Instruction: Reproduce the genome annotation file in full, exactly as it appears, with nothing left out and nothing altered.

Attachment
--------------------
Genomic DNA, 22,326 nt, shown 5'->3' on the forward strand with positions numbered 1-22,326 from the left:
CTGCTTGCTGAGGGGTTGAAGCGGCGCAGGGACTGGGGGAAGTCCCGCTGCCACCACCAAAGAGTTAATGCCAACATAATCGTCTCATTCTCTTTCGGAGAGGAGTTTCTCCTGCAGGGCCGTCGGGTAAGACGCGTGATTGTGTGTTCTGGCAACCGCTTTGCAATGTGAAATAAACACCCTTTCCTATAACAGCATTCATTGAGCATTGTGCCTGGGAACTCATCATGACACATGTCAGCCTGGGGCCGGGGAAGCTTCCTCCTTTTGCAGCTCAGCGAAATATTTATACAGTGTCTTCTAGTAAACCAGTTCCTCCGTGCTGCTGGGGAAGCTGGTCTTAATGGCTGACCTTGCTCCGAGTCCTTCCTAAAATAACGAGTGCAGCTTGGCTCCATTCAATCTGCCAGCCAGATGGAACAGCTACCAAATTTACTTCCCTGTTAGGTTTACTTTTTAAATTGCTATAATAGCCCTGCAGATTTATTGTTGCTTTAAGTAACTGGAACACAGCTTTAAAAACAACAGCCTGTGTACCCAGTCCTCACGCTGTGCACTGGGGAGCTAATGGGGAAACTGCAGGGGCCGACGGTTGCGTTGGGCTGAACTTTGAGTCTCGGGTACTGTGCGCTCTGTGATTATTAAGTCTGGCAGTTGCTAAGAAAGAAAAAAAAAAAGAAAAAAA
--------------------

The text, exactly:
Genomic DNA, 22,326 nt, shown 5'->3' on the forward strand with positions numbered 1-22,326 from the left:
CTGCTTGCTGAGGGGTTGAAGCGGCGCAGGGACTGGGGGAAGTCCCGCTGCCACCACCAAAGAGTTAATGCCAACATAATCGTCTCATTCTCTTTCGGAGAGGAGTTTCTCCTGCAGGGCCGTCGGGTAAGACGCGTGATTGTGTGTTCTGGCAACCGCTTTGCAATGTGAAATAAACACCCTTTCCTATAACAGCATTCATTGAGCATTGTGCCTGGGAACTCATCATGACACATGTCAGCCTGGGGCCGGGGAAGCTTCCTCCTTTTGCAGCTCAGCGAAATATTTATACAGTGTCTTCTAGTAAACCAGTTCCTCCGTGCTGCTGGGGAAGCTGGTCTTAATGGCTGACCTTGCTCCGAGTCCTTCCTAAAATAACGAGTGCAGCTTGGCTCCATTCAATCTGCCAGCCAGATGGAACAGCTACCAAATTTACTTCCCTGTTAGGTTTACTTTTTAAATTGCTATAATAGCCCTGCAGATTTATTGTTGCTTTAAGTAACTGGAACACAGCTTTAAAAACAACAGCCTGTGTACCCAGTCCTCACGCTGTGCACTGGGGAGCTAATGGGGAAACTGCAGGGGCCGACGGTTGCGTTGGGCTGAACTTTGAGTCTCGGGTACTGTGCGCTCTGTGATTATTAAGTCTGGCAGTTGCTAAGAAAGAAAAAAAAAAAGAAAAAAA